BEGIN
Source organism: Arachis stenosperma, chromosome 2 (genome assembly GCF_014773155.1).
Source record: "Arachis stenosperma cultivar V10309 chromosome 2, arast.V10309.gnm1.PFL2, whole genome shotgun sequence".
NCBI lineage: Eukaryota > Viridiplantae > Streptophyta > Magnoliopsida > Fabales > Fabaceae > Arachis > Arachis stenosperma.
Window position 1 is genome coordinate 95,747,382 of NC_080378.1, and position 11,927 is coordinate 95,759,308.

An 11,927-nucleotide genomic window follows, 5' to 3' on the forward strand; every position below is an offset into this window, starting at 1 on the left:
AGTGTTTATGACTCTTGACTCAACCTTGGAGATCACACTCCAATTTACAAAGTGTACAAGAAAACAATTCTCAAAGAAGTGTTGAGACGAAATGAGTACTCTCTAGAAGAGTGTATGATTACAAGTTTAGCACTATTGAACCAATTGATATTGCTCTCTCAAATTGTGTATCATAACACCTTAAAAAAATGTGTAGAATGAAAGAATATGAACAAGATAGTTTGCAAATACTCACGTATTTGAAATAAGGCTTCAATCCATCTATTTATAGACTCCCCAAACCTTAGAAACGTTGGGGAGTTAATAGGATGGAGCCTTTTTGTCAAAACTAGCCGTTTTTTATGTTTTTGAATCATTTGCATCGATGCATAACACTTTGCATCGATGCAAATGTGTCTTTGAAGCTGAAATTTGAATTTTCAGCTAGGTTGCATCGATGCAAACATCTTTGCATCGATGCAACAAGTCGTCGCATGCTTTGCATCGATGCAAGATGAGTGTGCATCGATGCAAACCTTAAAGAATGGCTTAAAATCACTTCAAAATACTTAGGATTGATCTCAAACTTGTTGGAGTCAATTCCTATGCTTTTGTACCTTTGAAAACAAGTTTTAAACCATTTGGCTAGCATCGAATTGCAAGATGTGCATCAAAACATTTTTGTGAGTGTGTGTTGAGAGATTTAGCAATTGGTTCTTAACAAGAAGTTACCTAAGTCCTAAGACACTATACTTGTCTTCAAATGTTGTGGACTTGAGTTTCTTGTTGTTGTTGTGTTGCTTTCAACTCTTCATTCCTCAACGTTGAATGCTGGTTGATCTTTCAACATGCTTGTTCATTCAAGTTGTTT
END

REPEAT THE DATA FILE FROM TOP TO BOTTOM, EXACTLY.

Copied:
Source organism: Arachis stenosperma, chromosome 2 (genome assembly GCF_014773155.1).
Source record: "Arachis stenosperma cultivar V10309 chromosome 2, arast.V10309.gnm1.PFL2, whole genome shotgun sequence".
NCBI lineage: Eukaryota > Viridiplantae > Streptophyta > Magnoliopsida > Fabales > Fabaceae > Arachis > Arachis stenosperma.
Window position 1 is genome coordinate 95,747,382 of NC_080378.1, and position 11,927 is coordinate 95,759,308.

An 11,927-nucleotide genomic window follows, 5' to 3' on the forward strand; every position below is an offset into this window, starting at 1 on the left:
AGTGTTTATGACTCTTGACTCAACCTTGGAGATCACACTCCAATTTACAAAGTGTACAAGAAAACAATTCTCAAAGAAGTGTTGAGACGAAATGAGTACTCTCTAGAAGAGTGTATGATTACAAGTTTAGCACTATTGAACCAATTGATATTGCTCTCTCAAATTGTGTATCATAACACCTTAAAAAAATGTGTAGAATGAAAGAATATGAACAAGATAGTTTGCAAATACTCACGTATTTGAAATAAGGCTTCAATCCATCTATTTATAGACTCCCCAAACCTTAGAAACGTTGGGGAGTTAATAGGATGGAGCCTTTTTGTCAAAACTAGCCGTTTTTTATGTTTTTGAATCATTTGCATCGATGCATAACACTTTGCATCGATGCAAATGTGTCTTTGAAGCTGAAATTTGAATTTTCAGCTAGGTTGCATCGATGCAAACATCTTTGCATCGATGCAACAAGTCGTCGCATGCTTTGCATCGATGCAAGATGAGTGTGCATCGATGCAAACCTTAAAGAATGGCTTAAAATCACTTCAAAATACTTAGGATTGATCTCAAACTTGTTGGAGTCAATTCCTATGCTTTTGTACCTTTGAAAACAAGTTTTAAACCATTTGGCTAGCATCGAATTGCAAGATGTGCATCAAAACATTTTTGTGAGTGTGTGTTGAGAGATTTAGCAATTGGTTCTTAACAAGAAGTTACCTAAGTCCTAAGACACTATACTTGTCTTCAAATGTTGTGGACTTGAGTTTCTTGTTGTTGTTGTGTTGCTTTCAACTCTTCATTCCTCAACGTTGAATGCTGGTTGATCTTTCAACATGCTTGTTCATTCAAGTTGTTT